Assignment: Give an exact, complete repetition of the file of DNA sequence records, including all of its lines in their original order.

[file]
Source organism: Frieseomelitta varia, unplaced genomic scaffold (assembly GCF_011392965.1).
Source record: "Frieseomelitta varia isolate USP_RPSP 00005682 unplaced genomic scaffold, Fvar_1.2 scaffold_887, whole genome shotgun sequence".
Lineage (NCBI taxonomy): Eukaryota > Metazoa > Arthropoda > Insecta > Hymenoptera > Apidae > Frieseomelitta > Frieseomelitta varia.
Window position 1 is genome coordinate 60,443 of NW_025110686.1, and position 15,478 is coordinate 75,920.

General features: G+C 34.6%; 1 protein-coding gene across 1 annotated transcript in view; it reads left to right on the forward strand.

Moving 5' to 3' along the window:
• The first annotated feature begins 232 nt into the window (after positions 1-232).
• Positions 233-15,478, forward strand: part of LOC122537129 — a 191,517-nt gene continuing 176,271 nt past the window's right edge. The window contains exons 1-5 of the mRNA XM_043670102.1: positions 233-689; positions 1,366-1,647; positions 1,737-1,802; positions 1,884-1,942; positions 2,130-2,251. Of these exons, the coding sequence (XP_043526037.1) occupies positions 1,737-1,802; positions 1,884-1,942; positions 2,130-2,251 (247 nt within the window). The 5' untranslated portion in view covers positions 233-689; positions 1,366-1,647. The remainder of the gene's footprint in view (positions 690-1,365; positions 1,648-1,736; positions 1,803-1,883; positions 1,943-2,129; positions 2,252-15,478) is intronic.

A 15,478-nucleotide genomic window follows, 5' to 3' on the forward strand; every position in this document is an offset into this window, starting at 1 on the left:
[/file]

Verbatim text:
Source organism: Frieseomelitta varia, unplaced genomic scaffold (assembly GCF_011392965.1).
Source record: "Frieseomelitta varia isolate USP_RPSP 00005682 unplaced genomic scaffold, Fvar_1.2 scaffold_887, whole genome shotgun sequence".
Lineage (NCBI taxonomy): Eukaryota > Metazoa > Arthropoda > Insecta > Hymenoptera > Apidae > Frieseomelitta > Frieseomelitta varia.
Window position 1 is genome coordinate 60,443 of NW_025110686.1, and position 15,478 is coordinate 75,920.

General features: G+C 34.6%; 1 protein-coding gene across 1 annotated transcript in view; it reads left to right on the forward strand.

Moving 5' to 3' along the window:
• The first annotated feature begins 232 nt into the window (after positions 1-232).
• Positions 233-15,478, forward strand: part of LOC122537129 — a 191,517-nt gene continuing 176,271 nt past the window's right edge. The window contains exons 1-5 of the mRNA XM_043670102.1: positions 233-689; positions 1,366-1,647; positions 1,737-1,802; positions 1,884-1,942; positions 2,130-2,251. Of these exons, the coding sequence (XP_043526037.1) occupies positions 1,737-1,802; positions 1,884-1,942; positions 2,130-2,251 (247 nt within the window). The 5' untranslated portion in view covers positions 233-689; positions 1,366-1,647. The remainder of the gene's footprint in view (positions 690-1,365; positions 1,648-1,736; positions 1,803-1,883; positions 1,943-2,129; positions 2,252-15,478) is intronic.

A 15,478-nucleotide genomic window follows, 5' to 3' on the forward strand; every position in this document is an offset into this window, starting at 1 on the left: